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Julian Bray aviation expert writes: A final decision on building a new runway at Londons' Heathrow Airport has now been put off until at least summer 2016 at the very earliest.
If it does go ahead (conveniently after the London Mayoral elections in May 2016), any decision will be held “subject to further consideration on environmental impacts and the best possible mitigation measures”, as it stands 'environmental measures' have been addressed say officials, but air pollution, air quality checks should have been completed and results formally lodged. Nothing so far has appeared.
Late last night, additional Security/ terrorist concerns about the Heathrow bid were being aired. A reliable source claimed that security chiefs were concerned at the high number of 'foreign' construction workers that would be involved, and living in a 'shanty town' of caravans on site. "This project is akin to building 20 Olympic parks, and uprooting several densely populated ethnic neighbourhoods. No one has really thought through, the huge security implications and the human cost of the Heathrow bid."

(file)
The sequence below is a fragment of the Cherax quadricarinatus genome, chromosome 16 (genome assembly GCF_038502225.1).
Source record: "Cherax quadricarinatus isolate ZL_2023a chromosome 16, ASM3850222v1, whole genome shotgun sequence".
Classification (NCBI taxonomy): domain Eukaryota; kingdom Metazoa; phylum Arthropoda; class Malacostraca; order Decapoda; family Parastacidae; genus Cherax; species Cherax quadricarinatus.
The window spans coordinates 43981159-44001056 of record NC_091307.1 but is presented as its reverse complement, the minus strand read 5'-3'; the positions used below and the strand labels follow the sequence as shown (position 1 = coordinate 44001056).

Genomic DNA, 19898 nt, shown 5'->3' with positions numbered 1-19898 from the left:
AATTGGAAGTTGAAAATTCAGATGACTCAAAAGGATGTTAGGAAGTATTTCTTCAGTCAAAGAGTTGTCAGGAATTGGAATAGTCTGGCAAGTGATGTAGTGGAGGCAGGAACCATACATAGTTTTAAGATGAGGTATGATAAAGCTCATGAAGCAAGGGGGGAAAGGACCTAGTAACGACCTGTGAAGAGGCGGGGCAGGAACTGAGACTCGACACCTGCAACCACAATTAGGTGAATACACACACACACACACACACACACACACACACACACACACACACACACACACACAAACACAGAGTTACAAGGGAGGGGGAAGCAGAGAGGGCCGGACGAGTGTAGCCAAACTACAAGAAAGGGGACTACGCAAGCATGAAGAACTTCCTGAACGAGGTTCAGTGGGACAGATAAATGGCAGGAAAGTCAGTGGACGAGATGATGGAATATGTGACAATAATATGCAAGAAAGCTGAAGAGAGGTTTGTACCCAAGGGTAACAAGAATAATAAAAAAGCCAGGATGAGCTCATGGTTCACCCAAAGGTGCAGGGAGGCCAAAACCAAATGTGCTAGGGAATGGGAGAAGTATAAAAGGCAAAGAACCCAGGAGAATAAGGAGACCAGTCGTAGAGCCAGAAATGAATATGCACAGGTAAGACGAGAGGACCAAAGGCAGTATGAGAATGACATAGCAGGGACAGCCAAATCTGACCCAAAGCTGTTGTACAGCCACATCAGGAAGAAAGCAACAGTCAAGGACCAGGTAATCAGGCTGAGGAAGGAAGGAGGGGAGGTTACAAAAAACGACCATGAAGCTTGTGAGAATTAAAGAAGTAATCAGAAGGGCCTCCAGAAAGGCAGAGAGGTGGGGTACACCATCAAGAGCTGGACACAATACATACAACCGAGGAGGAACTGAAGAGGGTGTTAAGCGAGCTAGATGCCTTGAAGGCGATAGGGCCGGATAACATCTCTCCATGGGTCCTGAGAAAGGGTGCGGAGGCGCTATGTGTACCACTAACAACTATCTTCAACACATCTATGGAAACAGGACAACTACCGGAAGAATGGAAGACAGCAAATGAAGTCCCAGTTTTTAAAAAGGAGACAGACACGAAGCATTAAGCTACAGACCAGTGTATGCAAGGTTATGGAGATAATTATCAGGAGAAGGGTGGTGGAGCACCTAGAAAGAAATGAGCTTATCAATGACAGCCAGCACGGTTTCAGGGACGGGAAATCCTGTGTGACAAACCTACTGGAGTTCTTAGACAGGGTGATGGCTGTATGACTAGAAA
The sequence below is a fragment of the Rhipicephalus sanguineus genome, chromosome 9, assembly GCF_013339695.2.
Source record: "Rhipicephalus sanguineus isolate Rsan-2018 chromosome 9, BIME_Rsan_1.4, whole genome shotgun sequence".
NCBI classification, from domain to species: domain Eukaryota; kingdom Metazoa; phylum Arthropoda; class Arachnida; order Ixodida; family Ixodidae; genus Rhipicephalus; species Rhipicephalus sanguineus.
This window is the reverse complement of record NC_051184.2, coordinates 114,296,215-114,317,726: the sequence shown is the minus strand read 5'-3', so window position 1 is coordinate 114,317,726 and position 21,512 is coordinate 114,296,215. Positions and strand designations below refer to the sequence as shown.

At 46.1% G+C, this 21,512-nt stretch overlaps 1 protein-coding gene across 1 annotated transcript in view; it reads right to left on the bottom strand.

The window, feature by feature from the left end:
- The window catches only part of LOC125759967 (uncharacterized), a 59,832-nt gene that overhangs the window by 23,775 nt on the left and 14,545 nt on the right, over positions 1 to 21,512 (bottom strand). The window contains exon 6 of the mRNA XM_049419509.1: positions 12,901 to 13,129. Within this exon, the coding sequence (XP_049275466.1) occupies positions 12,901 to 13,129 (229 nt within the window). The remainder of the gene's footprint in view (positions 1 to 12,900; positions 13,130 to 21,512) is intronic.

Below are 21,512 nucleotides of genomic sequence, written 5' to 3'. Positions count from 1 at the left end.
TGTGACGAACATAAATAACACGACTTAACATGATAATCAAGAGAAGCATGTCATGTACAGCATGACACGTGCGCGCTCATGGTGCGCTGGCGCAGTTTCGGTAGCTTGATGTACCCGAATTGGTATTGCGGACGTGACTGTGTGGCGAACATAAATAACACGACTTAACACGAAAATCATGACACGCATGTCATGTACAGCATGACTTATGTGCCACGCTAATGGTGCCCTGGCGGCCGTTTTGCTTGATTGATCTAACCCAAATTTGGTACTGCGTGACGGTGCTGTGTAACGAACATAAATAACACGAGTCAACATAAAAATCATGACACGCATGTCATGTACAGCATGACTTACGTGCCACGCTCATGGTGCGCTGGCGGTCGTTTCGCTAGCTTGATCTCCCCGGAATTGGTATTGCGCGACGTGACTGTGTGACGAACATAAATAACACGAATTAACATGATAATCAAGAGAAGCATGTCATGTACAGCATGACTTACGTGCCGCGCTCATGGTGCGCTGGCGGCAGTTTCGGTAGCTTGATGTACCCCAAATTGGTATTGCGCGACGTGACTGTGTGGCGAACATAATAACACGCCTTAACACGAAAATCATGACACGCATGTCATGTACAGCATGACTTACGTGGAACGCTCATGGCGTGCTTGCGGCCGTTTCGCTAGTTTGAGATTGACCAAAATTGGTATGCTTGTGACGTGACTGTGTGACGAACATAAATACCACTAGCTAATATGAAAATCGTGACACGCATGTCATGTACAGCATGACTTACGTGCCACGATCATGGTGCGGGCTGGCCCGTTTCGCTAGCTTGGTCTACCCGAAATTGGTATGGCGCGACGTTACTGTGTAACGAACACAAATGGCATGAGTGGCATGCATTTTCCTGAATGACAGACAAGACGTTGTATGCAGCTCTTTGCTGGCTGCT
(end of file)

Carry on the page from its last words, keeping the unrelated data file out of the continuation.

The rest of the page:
The transport secretary, Patrick McLoughlin, said government would “continue work on all the shortlisted locations, so that the timetable for more capacity as set out by Sir Howard Davies is met”.
He continued: "The case for aviation expansion is clear – but it’s vitally important we get the decision right so that it will benefit generations to come. We will undertake more work on environmental impacts, including air quality, noise and carbon. We must develop the best possible package of measures to mitigate the impacts on local people. At the first opportunity I will make a statement to the House to make clear our plans."